FARGO, N.D. (AP) — A diesel shortage in the region has resulted in some long days for haulers trying to stock fuel stations.
A No. 1 diesel fuel shortage has affected prices, as the fuel is currently costing about 60 cents more than No. 2 diesel fuel, WDAY television reported.
Mike Rud, president of the North Dakota Petroleum Marketers Association, said the harsh winter weather has played a role.
"That's what people want to burn when it's this cold to make sure that they don't have any engine troubles on the road, and that's understandable," Rud said. "We just haven't gotten caught up in terms of supply. The demand has just outpaced supply by a longshot. We're finally starting to see a little light at the end of the tunnel here."
Leon Schwan, who hauls fuel to Petro stations in the Fargo-Moorhead area, said he's been forced to plan ahead. The worst part is waiting in line, he said, and he sees truckers driving from as far as Montana and South Dakota for fill-ups.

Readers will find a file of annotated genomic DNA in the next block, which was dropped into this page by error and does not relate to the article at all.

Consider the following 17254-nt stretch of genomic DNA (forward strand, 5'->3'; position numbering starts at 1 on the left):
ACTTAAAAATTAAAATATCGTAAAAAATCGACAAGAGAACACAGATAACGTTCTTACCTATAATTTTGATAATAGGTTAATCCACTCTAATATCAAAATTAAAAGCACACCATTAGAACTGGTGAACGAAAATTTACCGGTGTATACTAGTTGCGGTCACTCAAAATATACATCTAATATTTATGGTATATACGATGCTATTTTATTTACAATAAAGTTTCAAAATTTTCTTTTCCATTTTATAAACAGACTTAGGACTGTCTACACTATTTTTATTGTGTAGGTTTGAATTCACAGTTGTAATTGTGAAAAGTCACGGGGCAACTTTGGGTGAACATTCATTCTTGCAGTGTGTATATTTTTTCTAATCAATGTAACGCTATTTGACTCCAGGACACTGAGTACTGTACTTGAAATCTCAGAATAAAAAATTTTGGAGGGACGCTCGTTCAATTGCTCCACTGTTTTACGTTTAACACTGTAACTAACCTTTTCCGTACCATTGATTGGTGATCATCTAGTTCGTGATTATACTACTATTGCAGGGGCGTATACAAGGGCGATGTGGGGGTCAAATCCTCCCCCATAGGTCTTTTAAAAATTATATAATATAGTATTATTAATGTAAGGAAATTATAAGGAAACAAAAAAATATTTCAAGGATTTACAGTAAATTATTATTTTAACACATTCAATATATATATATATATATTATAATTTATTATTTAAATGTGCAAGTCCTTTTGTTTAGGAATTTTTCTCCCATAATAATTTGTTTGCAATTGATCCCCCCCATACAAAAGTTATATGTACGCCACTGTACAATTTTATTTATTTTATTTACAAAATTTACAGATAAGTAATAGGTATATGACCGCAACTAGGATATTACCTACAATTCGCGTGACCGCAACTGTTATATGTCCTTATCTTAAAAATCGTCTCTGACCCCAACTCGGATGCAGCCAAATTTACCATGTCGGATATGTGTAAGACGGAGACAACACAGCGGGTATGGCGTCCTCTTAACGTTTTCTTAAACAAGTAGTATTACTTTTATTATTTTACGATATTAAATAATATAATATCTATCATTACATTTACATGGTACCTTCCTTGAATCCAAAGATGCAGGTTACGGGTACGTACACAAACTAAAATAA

"You might go a week before the pipeline might have it again," Schwan said. "And you either better be full and have a way you're going to get your next load from or you're going to be driving out of town or even out of state to go get it."
Schwan said he's seen 60 or 70 trucks in line just waiting in line for two or three hours, and he's waited there as 11 hours just to get one load.
Gov. Jack Dalrymple signed an hours of service waiver, allowing drivers more time to move product.